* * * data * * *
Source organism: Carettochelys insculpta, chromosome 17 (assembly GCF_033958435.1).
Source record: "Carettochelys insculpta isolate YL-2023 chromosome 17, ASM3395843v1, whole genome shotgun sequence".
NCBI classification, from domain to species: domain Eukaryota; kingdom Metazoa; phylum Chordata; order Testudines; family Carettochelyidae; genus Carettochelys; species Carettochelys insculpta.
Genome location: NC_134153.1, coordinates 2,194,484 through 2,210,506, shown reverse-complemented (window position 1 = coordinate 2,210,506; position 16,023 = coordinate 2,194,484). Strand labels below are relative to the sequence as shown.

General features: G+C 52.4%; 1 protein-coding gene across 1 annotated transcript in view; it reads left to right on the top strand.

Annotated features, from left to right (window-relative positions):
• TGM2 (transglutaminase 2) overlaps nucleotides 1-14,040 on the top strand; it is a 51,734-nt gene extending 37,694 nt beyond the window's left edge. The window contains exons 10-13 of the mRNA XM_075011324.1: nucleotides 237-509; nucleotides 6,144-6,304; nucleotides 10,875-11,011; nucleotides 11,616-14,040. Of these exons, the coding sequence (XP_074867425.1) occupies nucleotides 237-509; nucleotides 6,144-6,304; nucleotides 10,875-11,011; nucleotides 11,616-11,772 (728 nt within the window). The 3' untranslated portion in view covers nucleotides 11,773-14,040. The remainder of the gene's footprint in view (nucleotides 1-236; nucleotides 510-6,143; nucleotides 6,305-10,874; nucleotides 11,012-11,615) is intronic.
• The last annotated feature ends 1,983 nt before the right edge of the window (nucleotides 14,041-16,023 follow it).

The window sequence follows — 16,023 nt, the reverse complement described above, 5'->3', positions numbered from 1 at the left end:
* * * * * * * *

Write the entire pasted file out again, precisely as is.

Source organism: Carettochelys insculpta, chromosome 17 (assembly GCF_033958435.1).
Source record: "Carettochelys insculpta isolate YL-2023 chromosome 17, ASM3395843v1, whole genome shotgun sequence".
NCBI classification, from domain to species: domain Eukaryota; kingdom Metazoa; phylum Chordata; order Testudines; family Carettochelyidae; genus Carettochelys; species Carettochelys insculpta.
Genome location: NC_134153.1, coordinates 2,194,484 through 2,210,506, shown reverse-complemented (window position 1 = coordinate 2,210,506; position 16,023 = coordinate 2,194,484). Strand labels below are relative to the sequence as shown.

General features: G+C 52.4%; 1 protein-coding gene across 1 annotated transcript in view; it reads left to right on the top strand.

Annotated features, from left to right (window-relative positions):
• TGM2 (transglutaminase 2) overlaps nucleotides 1-14,040 on the top strand; it is a 51,734-nt gene extending 37,694 nt beyond the window's left edge. The window contains exons 10-13 of the mRNA XM_075011324.1: nucleotides 237-509; nucleotides 6,144-6,304; nucleotides 10,875-11,011; nucleotides 11,616-14,040. Of these exons, the coding sequence (XP_074867425.1) occupies nucleotides 237-509; nucleotides 6,144-6,304; nucleotides 10,875-11,011; nucleotides 11,616-11,772 (728 nt within the window). The 3' untranslated portion in view covers nucleotides 11,773-14,040. The remainder of the gene's footprint in view (nucleotides 1-236; nucleotides 510-6,143; nucleotides 6,305-10,874; nucleotides 11,012-11,615) is intronic.
• The last annotated feature ends 1,983 nt before the right edge of the window (nucleotides 14,041-16,023 follow it).

The window sequence follows — 16,023 nt, the reverse complement described above, 5'->3', positions numbered from 1 at the left end: